Local government workers: Vote Yes For Action!

UNISON’S BALLOT of local government workers in England and Wales opens on 10 June. The other unions involved, TGWU and GMB are balloting their local government membership separately around the same time. This follows the overwhelming rejection of a 3% “final offer” from the local government employers.

Roger Bannister, UNISON national executive council, personal capacity

The unions have submitted a 6% claim, or £1,750, whichever is the greater. This is to underpin the wages of the lowest paid local government workers. It is called the “Catch Up and Match Up” claim, because it aims to restore local government pay to its 1992 position.

The justification for this approach is demonstrated by the fact that over 20% of local authority employees earn less than £5 per hour, and whilst the national average wage is £19,406, two-thirds of council workers earn less than £13,000 per year.

After years of poor pay settlements, anger in the workplaces is widespread, especially when it is known that the government increased grants to councils by 7.5% last year.

Many councils have actually budgeted for a settlement in excess of 3%, but are resisting any increase in pay at this stage. Apparently it is the employers’ organisations in the North West, North East and Yorkshire that are pressing the hardest position within the employers’ side.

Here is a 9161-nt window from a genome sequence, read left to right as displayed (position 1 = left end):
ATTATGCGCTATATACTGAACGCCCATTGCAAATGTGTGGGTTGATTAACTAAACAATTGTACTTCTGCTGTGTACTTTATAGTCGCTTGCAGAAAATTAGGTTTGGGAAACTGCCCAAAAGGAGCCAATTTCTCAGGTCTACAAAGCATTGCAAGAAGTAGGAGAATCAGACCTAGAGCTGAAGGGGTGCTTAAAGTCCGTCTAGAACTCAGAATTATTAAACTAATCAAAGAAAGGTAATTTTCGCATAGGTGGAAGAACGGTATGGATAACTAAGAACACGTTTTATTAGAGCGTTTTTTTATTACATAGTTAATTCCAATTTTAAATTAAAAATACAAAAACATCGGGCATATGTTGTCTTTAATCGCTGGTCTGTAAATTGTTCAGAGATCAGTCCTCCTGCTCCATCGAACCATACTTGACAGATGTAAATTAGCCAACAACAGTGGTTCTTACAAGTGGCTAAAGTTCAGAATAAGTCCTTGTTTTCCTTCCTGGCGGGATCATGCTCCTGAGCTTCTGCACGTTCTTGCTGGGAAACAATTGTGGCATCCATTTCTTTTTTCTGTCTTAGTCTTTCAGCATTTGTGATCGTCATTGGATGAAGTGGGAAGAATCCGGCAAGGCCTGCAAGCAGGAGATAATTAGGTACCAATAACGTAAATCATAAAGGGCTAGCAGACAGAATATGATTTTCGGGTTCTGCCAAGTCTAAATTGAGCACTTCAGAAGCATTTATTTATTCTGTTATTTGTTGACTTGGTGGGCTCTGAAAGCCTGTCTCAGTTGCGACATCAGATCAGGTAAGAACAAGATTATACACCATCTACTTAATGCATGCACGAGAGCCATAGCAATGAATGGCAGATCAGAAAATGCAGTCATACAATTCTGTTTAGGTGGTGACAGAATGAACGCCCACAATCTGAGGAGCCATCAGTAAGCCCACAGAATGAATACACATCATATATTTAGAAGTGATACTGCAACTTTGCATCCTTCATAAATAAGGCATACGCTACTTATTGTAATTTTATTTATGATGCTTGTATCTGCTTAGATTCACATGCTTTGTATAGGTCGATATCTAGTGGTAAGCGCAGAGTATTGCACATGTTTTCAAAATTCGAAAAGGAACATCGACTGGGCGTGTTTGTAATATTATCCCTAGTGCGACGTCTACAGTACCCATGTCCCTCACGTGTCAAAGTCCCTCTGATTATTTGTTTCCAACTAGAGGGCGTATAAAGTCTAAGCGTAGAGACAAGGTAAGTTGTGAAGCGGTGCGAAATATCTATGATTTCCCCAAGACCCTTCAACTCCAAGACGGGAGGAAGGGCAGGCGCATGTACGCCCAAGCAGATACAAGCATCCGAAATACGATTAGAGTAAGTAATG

These largely New Labour councils can still take advantage of the depressed local economies to recruit and have no major recruitment problems, whereas in the South and South East it is becoming increasingly difficult to recruit on the comparatively low wages paid.

The last time there was a national pay dispute in local government was in 1989, when the white collar workers took a total of six days strike over the summer. This ended in victory for Nalgo, (subsequently merged into UNISON).

This year’s dispute will be stronger, since it will bring together workers in three unions and will involve former manual as well as former white collar workers, now united under the Single Status Agreement.

UNISON members employed by the Greater London authorities are already taking strike action over their London Weighting allowances, London teachers are doing the same thing.

Further Education teachers took two days strike last week. If they are joined by over 600,000 local government workers in UNISON and thousands more in TGWU and GMB, it will create the biggest strike wave in Britain for years.

For too long council workers have put up with low pay, cuts and privatisation in local government. Now is the time to fight back, and in particular to record a massive YES vote in the strike ballot.